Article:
By Callen Sorensen–Karklis
Its election time again, time to choose which people we want to represent us in the Parliament.
A time to pick something new or kick out the old, but do we really choose something new when things seem to change?
A key issue has been the youth turnout during recent years at elections. Almost 400,000 young people nationwide aged between 18 to 25 are missing from the electoral roll according to the AEC. That includes half our 18 year-olds and a quarter of our 19 year-olds.
Many paint the negative picture being today’s youth being ill-informed, inexperienced, and ignorant in today’s world.
As a young person who is both community and politically involved I’m here to tell everybody that the punters saying this are dead set wrong.
Young people today are taken for granted. How can we expect people in this demographic to roll out for uninspiring leadership in candidates that push for the fair go that made this country so great once?
Yes, a great deal of us young people care about climate change action, same-sex marriage, Indigenous rights, refugees, but we do also care greatly about our education, the nation’s health system, jobs, the economy and most importantly the democracy of this nation.
How can we expect younger voters to vote for something they think is broken or barely functioning? If the major parties stopped turfing out their leaders through revolving doors, chose articulate candidates set aside from the average career politician, introduced some sense of stability and increased everybody having more of a say in their party structures on policy and candidate selection, or heaven forbid, choosing an independent candidate for a change with some guts we might start to see an increase in younger voters.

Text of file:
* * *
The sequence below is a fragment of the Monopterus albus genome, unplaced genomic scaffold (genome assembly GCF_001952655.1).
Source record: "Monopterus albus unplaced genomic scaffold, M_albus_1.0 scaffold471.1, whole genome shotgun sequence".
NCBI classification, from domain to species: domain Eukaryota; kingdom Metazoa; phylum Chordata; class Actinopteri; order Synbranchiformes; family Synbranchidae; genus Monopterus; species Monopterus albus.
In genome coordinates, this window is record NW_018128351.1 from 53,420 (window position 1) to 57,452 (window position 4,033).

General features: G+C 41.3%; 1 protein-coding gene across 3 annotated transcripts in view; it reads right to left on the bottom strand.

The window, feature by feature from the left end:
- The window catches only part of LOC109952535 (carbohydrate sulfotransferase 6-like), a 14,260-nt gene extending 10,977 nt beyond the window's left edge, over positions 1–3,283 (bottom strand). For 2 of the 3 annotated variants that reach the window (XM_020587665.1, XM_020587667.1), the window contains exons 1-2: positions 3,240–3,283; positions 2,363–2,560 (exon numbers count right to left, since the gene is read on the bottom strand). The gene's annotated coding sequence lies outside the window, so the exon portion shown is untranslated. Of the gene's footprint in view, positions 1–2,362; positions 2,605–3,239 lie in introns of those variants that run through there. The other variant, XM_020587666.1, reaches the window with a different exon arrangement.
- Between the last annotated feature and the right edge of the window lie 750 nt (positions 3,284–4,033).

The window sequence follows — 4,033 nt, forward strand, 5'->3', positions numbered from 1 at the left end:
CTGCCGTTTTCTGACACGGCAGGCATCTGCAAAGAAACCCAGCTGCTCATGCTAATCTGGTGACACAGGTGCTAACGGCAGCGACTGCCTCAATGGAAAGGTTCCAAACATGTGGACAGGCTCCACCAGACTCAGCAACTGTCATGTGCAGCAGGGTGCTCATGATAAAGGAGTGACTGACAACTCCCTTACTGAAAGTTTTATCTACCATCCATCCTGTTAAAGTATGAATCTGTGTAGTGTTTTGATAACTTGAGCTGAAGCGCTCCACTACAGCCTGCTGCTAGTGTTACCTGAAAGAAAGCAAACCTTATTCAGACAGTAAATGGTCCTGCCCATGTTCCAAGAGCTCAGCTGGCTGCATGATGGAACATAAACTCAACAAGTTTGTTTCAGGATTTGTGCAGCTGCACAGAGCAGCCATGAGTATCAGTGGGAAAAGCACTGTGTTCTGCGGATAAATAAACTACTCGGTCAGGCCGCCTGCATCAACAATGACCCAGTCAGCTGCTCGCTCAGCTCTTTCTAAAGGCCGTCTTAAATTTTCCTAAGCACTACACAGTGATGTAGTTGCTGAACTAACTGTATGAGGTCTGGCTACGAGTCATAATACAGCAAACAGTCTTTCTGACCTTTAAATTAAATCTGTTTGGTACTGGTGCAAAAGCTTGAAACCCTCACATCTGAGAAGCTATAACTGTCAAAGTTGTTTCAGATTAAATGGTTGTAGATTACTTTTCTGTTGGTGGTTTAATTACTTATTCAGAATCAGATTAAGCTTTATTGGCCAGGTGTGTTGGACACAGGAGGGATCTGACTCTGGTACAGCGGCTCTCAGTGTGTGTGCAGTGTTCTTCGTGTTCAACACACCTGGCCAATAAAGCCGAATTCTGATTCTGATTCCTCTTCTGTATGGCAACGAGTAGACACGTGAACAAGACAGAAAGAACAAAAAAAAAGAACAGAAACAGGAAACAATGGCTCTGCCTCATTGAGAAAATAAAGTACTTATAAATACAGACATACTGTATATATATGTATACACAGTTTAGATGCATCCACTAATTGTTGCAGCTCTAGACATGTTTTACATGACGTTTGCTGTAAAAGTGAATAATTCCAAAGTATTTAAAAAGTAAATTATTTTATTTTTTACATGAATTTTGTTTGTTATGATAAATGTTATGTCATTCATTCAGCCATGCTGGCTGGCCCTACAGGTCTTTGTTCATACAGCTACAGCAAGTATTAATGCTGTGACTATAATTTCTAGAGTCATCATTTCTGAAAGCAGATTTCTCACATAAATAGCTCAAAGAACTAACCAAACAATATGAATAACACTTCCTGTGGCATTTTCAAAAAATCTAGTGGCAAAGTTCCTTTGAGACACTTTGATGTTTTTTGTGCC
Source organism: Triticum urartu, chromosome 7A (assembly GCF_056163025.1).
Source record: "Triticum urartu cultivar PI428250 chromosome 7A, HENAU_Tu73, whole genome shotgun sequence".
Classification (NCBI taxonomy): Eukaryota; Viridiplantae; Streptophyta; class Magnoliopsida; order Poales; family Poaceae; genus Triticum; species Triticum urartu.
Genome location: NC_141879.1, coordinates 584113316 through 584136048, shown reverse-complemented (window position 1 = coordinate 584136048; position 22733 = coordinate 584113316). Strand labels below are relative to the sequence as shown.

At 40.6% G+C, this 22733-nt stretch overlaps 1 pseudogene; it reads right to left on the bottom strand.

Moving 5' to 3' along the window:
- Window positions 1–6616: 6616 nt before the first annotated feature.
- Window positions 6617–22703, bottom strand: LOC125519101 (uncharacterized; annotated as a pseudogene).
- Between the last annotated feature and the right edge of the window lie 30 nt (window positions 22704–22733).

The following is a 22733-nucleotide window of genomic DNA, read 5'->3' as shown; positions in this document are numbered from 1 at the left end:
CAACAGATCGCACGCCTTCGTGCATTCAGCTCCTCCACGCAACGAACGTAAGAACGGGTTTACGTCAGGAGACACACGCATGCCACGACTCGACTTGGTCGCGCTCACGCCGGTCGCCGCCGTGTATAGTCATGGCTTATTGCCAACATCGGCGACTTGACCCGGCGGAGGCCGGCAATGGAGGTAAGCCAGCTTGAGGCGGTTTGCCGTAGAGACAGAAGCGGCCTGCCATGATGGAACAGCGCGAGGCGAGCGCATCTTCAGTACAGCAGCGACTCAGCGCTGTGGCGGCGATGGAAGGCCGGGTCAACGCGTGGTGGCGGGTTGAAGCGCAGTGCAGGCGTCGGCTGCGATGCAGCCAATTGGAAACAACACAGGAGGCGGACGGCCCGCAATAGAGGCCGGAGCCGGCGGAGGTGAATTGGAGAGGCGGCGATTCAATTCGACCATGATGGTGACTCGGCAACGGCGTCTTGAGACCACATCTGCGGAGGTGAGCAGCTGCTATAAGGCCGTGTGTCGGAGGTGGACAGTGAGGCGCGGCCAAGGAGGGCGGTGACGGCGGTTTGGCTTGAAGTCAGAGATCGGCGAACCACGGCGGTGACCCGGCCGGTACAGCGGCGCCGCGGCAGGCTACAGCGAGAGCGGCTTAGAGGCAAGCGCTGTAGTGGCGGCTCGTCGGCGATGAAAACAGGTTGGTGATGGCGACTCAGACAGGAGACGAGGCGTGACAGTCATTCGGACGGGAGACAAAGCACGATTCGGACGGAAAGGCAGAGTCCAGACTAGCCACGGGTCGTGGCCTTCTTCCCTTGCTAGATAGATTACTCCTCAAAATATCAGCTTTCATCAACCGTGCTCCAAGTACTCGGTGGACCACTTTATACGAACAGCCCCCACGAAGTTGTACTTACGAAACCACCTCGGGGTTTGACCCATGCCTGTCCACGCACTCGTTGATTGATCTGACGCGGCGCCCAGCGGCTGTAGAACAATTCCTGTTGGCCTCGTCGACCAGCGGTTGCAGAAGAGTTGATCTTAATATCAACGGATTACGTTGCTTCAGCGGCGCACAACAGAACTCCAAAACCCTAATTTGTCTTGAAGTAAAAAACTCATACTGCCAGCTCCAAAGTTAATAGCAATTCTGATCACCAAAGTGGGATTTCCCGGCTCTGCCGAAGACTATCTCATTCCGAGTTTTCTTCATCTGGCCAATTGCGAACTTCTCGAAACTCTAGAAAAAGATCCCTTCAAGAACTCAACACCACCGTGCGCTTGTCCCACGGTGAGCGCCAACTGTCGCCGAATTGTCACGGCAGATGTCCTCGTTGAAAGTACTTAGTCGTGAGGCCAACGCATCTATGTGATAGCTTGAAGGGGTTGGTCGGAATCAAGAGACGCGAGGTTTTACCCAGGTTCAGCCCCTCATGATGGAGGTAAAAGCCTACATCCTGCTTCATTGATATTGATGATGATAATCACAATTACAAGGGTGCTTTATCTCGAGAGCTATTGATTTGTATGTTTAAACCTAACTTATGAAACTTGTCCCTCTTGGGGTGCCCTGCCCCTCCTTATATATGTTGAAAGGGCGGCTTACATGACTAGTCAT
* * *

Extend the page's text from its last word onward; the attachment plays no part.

I call on all Bowman candidates (my electorate) at this year’s 2016 federal election to listen carefully the youth of today who feel marginalized by endless media cycles of cynicism, political corruption, lacklustre, unimaginative budgets, and their blinker styled institutionalised leadership looking backwards instead of forward to tomorrow.
AEC says enrol by 23 May
The Australian Electoral Commission (AEC) says you are eligible to enrol if you:
- are an Australian citizen, or eligible British subject,
- aged 18 years and over, and
- have lived at your address for at least one month.
If you are 16 or 17 you can enrol now so when you turn 18 you’ll be able to vote.
This article was originally published on Redlands 2030.